Employers who do credit checks on job applicants should be aware of new forms published by the Consumer Financial Protection Board (CFPB) that must be used prior to pulling a credit report on an applicant. As part of the Dodd–Frank Wall Street Reform and Consumer Protection Act of 2011, the CFPB is now the agency that enforces the terms of the Fair Credit Reporting Act (FCRA). Prior to Dodd-Frank, the Federal Trade Commission was responsible for FCRA compliance. As of January 1, 2013, employers are being required to use the updated FCRA forms.

Specifically, the forms that have been updated and must be used going forward are the “Summary of Your Rights Under the Fair Credit Reporting Act,” the “Notice to Users of Consumer Reports of their Obligations under the FCRA” and the “Notice to Furnishers of Information of their Obligation under the FCRA.” All three of these forms can be found as Appendices K, M and N of 12 C.F.R. Part 1022.

These forms must be used to comply with the terms of the FCRA whenever an employer obtains a “consumer report” from a consumer reporting agency (CRA). They concern the comprehensive procedural requirements, both prior to performing a background check and after the report is issued by the CRA. These reports include credit reports, employment history reports, motor vehicle records as well as criminal background checks.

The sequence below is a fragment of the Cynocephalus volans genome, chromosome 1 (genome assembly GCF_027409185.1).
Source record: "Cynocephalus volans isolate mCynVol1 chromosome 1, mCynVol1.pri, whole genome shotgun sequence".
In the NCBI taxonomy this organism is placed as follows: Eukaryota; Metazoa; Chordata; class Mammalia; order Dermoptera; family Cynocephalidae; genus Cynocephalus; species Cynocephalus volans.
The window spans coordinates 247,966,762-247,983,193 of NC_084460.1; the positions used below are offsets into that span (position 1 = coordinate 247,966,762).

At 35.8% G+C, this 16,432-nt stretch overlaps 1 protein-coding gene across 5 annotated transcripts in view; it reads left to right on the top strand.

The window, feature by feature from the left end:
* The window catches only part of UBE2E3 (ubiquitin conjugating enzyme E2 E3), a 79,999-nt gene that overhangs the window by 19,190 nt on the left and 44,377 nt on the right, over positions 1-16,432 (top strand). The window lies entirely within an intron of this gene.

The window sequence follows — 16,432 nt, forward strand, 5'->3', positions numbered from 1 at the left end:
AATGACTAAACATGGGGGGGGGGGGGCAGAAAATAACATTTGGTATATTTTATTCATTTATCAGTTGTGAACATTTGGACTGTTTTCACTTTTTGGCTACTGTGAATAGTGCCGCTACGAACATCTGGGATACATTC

This is also an opportune time for employers to review their selection and hiring processes to ensure that they comply with the FCRA. As the public and government at all levels takes a stronger focus on consumer rights and protections, employers who are not in compliance with all FCRA rules run the risk of exposure. Examples of issues that employers should be monitoring are whether job candidates are being asked for written consent before consumer reports are pulled, whether applicants are being given copies of consumer reports prior to any adverse action and whether document retention policies are adjusted to make sure that consumer reports are being destroyed in the manner dictated by the FCRA.

Even though the form updates are relatively minor, ensuring that employers are using the correct forms and ensuring that they are fully compliant with the FCRA in every other way will help avoid the potential for liability for FCRA violations. With the increasing push for consumer protections coming out of Washington D.C. and state capitols across the country, an ounce of prevention now may be worth much more than a pound of cure in the future.